The Court’s Ruling

The petition is without merit.

I.

At the outset, the Court notes that petitioner admits his indebtedness to RCBC on account of his use of the credit card issued to him. However, he insists that he should only be made to pay the principal obligation amounting to P300,000.00, as RCBC’s imposition of illegal interests and late payment charges should be struck down for being unconscionable.[19] On the other hand, the courts a quo valued the principal obligation differently, in that the RTC pegged the same at P1,757,024.53, while the CA lowered it to P787,500.00. While factual findings of the lower courts are generally considered final and binding on this Court,[20] the Court is nevertheless allowed to make its own when, among others, the factual findings of the lower courts are conflicting,[21] as in this case. Guided by the foregoing considerations, the Court deems it proper to make its own findings to determine petitioner’s principal obligation to RCBC.

Records show that, from April 2009 to October 8, 2009, petitioner made purchases with the use of his credit card in the total amount of P4,834,774.18,[22] and merely paid the total amount of P3,623,773.85,[23] leaving a difference of P1,211,000.33 as the total unpaid obligation. Such finding may be gathered from a review of petitioner’s statement of account covering the aforesaid period, as summarized by the CA:[24]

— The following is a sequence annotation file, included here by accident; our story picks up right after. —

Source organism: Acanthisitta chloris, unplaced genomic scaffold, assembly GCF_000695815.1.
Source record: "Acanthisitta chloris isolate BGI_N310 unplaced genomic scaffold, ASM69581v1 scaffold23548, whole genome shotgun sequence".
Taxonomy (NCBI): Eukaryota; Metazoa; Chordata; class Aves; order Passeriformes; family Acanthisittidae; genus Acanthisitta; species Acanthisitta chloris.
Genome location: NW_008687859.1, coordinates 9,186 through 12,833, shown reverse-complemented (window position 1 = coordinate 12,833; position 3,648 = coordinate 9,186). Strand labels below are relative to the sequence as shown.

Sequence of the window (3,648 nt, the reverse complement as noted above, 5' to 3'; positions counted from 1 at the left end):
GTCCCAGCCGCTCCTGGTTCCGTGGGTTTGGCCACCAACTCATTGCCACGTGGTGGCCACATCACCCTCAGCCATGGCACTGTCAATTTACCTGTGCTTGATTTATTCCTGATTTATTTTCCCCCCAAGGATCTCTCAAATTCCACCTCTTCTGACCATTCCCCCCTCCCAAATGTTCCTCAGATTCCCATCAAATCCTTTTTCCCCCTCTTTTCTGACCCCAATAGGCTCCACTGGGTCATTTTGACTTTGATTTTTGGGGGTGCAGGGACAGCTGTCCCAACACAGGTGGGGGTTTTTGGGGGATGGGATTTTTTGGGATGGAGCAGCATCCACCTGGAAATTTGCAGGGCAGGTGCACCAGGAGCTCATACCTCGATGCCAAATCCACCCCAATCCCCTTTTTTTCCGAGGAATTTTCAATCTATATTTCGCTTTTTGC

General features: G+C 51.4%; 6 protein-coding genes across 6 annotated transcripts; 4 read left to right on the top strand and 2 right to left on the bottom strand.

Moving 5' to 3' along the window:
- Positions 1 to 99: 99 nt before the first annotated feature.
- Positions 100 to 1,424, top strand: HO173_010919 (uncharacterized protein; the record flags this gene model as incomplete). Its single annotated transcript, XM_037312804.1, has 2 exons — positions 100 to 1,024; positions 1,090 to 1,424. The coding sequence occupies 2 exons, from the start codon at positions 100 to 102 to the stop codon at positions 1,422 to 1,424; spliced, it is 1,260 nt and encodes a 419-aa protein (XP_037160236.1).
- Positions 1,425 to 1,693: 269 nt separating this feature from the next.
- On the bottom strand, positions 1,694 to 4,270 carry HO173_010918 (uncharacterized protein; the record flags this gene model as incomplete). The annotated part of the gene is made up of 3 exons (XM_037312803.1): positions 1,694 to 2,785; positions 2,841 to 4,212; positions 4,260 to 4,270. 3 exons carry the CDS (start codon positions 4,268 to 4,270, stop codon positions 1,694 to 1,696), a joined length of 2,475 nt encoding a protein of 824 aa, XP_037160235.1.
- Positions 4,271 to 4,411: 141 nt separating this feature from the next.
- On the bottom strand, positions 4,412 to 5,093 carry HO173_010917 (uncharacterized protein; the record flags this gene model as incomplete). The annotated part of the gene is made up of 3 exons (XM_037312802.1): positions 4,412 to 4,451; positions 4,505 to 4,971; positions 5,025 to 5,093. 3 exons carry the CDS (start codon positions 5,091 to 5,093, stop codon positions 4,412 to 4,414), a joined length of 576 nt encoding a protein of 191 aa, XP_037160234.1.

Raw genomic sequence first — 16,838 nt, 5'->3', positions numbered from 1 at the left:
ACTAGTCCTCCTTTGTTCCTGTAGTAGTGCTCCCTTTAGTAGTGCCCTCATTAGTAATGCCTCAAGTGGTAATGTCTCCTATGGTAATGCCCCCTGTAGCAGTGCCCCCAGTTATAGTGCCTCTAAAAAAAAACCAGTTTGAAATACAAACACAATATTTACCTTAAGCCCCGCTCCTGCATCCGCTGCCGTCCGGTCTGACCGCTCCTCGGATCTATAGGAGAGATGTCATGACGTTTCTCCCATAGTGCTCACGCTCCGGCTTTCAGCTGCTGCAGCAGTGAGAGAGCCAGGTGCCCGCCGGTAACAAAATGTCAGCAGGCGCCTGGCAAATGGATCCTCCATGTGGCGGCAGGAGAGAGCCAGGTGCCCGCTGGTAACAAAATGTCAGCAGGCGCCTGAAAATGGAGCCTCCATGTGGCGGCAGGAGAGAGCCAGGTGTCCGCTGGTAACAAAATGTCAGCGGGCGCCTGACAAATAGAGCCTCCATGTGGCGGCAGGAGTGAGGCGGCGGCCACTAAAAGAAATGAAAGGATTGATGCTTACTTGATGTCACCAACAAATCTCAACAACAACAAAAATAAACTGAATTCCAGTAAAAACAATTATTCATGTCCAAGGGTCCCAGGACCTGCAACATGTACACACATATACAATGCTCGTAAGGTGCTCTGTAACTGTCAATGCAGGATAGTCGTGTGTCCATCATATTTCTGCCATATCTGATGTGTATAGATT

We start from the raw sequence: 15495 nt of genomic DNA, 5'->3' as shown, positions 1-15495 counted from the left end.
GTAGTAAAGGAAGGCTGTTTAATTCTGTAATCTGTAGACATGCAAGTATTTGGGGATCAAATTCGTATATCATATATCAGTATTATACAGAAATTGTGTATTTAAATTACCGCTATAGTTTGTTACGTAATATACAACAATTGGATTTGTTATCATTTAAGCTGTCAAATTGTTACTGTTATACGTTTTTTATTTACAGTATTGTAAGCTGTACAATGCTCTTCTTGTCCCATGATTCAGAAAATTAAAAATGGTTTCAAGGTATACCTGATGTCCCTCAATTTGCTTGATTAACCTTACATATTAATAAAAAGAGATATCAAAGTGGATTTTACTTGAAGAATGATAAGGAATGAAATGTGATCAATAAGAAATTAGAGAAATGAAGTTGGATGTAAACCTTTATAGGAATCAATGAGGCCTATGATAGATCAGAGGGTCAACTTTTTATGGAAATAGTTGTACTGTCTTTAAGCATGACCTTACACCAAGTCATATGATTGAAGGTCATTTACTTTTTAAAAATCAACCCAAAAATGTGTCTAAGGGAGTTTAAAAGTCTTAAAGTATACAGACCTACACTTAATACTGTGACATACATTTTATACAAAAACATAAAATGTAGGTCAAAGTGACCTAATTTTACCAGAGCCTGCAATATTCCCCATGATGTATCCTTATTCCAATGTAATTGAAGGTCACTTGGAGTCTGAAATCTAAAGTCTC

Statement Date

Previous Balance

Purchases

Payments

Interest/ Fees/
Charges

Late Charges

Balance Due

05/10/2009

P116,716.00

P631,535.68

P116,716.00

  

P631,535.68

06/08/2009

P631,535.68

P787,500.00

P631,535.68

  

P787,500.00

07/08/2009

P787,500.00

P787,500.00

P787,500.00

  

P787,500.00

08/09/2009

P787,500.00

P264,738.50

P265,000.00

P32,238.17

 

P819,476.67

09/08/2009

P819,476.67

P1,083,500.00

P864,000.00

  

P1,038,976.67

10/08/2009

P1,038,976.67

P1,280,000.00

P1,075,738.17

  

P1,243,238.50

11/08/2009

P1,243,238.50

  

P58,615.28

P4,351.34

P1,306,205.12

12/08/2009

P1,306,205.12

  

P45,770.01

P8,994.86

P1,360,969.99

01/10/2010

P1,360,969.99

  

P52,511.34

P13,906.69

P1,427,388.02

02/08/2010

P1,427,388.02

  

P52,016.56

P19,132.05

P1,498,536.63

03/08/2010

P1,498,536.63

  

P48,981.40

P24,692.64

P1,572,210.67

04/08/2010

P1,572,210.67

  

P57,004.89

P30,602.81

P1,659,818.37

05/09/2010

P1,659,818.37

  

P60,289.00

P36,917.16

P1,757,024.53